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Businesses in the classroom: how corporate social responsibilities are being undertaken in schools in South Wales

Blake, Hannah R 2020. Businesses in the classroom: how corporate social responsibilities are being undertaken in schools in South Wales. PhD Thesis, Cardiff University.
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Abstract

There is a common view amongst businesses and within government that business involvement in schools can be regarded as a positive component to a pupil’s school experience. In Wales, this view is reinforced by the introduction of the Welsh Baccalaureate qualification and the impending implementation of a new school curriculum aimed at introducing new ways of learning into the classroom environment that will enhance young people’s employability. Despite the role of businesses in schools being a relatively under-researched topic, there are claims that the undertaking of corporate socially responsible activities by businesses in schools is a win-win concept. This thesis takes a qualitative interpretive epistemology approach to understanding the increasing engagement of businesses in schools due to the growing emphasis on corporate social responsibility and interrogates some of the above claims through attempting to understand the justification provided by both businesses and schools for engaging with each other. Looking at what businesses do, this research finds that activities and support provided by businesses to schools are extremely varied and rely largely on the capacity of the business. The findings from businesses suggest that, on the basis of this research, the most common form of engagement is performed by businesses in the form of ‘life-skills’ sessions and workshops. Businesses stated the development of their educational programmes was a method used to ensure the sustainability of the business and that by undertaking this new form of employer engagement they found that their current employees appeared to be more motivated and happier in their jobs. The research reveals that school experiences of, and attitudes towards, receiving engagement from businesses vary significantly, with those schools who benefit most from the engagement activities unsurprisingly providing a more positive view of their experience. Despite the promotion of careers and skills acquisition workshops by businesses, schools were more vocal about how the school gained through financial donations and the procurement of financial resources. The findings suggest that the increasing role of businesses in schools may increase the inequalities in the education system by creating disadvantage between those pupils who engage with businesses compared to those who do not. This project provides a new piece of empirical research to the under-researched area of employer engagement in education and provide a more thorough understanding of how businesses undertake their CSR activities in schools and its benefits, but more importantly, the issues that can be raised from this phenomenon.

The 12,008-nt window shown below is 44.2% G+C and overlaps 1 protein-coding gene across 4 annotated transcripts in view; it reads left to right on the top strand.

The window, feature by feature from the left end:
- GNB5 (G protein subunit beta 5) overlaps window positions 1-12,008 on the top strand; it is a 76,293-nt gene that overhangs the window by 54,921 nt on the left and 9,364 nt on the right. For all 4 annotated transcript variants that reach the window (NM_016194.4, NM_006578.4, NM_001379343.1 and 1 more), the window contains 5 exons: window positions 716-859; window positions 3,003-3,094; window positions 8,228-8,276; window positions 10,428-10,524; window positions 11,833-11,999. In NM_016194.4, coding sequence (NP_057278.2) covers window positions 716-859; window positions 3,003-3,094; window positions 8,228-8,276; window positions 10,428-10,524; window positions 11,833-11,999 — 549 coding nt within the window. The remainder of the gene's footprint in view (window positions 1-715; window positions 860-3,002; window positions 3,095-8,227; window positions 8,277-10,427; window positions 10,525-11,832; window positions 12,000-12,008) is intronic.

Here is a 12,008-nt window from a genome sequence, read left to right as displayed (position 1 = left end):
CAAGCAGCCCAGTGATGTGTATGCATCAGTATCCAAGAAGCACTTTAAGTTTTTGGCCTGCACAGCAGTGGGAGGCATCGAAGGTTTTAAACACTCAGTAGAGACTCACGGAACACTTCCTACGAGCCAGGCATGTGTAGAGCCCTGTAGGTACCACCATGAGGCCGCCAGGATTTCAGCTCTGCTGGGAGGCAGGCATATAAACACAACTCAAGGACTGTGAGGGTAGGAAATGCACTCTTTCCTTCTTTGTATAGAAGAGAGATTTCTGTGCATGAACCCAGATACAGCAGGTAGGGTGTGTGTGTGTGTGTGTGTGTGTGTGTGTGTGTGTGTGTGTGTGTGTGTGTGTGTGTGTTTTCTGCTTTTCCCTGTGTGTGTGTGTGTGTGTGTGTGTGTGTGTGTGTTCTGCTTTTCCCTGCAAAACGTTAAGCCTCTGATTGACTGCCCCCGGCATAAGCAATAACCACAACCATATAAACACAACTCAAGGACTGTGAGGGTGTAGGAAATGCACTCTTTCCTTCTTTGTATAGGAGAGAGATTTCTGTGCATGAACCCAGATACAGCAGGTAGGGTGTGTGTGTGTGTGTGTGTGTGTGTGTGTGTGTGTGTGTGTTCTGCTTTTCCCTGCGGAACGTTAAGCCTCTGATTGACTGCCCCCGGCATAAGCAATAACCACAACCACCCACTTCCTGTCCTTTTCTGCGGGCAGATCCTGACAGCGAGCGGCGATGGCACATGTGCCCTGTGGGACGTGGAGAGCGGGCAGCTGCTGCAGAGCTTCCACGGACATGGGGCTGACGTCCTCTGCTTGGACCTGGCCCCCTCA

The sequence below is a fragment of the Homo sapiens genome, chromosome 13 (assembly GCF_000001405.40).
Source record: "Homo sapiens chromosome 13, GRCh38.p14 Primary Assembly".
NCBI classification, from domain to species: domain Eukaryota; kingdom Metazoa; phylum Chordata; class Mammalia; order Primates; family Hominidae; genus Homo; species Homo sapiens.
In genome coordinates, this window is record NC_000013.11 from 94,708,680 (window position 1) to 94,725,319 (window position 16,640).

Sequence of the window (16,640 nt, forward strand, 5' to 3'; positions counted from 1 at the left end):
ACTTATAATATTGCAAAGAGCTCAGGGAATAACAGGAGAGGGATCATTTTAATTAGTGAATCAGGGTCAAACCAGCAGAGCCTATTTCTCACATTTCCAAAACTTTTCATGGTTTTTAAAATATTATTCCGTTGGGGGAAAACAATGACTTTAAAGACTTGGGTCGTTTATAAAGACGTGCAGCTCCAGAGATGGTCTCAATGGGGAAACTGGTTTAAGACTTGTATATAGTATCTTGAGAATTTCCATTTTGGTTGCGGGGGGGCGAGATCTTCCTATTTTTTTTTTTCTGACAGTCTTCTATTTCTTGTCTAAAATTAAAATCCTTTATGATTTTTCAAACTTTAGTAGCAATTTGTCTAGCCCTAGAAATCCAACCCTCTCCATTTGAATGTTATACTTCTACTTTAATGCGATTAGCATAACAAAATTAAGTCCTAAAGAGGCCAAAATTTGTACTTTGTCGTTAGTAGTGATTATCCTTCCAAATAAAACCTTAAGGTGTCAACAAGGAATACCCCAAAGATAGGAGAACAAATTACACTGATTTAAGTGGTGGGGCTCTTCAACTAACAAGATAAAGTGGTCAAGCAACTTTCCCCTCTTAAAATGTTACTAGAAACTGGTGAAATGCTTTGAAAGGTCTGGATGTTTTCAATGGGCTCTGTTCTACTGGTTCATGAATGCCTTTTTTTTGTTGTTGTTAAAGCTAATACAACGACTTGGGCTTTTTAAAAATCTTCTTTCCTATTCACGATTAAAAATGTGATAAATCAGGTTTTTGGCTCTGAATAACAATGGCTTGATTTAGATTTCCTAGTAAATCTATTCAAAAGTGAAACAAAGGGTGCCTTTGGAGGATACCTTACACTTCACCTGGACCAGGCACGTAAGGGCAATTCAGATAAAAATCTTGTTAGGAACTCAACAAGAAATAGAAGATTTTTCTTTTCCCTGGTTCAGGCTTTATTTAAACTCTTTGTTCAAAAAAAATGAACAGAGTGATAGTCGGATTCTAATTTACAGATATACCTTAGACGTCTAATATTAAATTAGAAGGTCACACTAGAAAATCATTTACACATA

Item Type: Thesis (PhD)
Date Type: Completion
Status: Unpublished
Schools: Social Sciences (Includes Criminology and Education)
Wales Institute of Social & Economic Research, Data & Methods (WISERD)
Subjects: H Social Sciences > H Social Sciences (General)
H Social Sciences > HM Sociology
L Education > L Education (General)
L Education > LC Special aspects of education
Funders: ESRC
Date of First Compliant Deposit: 9 November 2020
Last Modified: 11 Nov 2020 08:36
URI: http://orca.cf.ac.uk/id/eprint/136220

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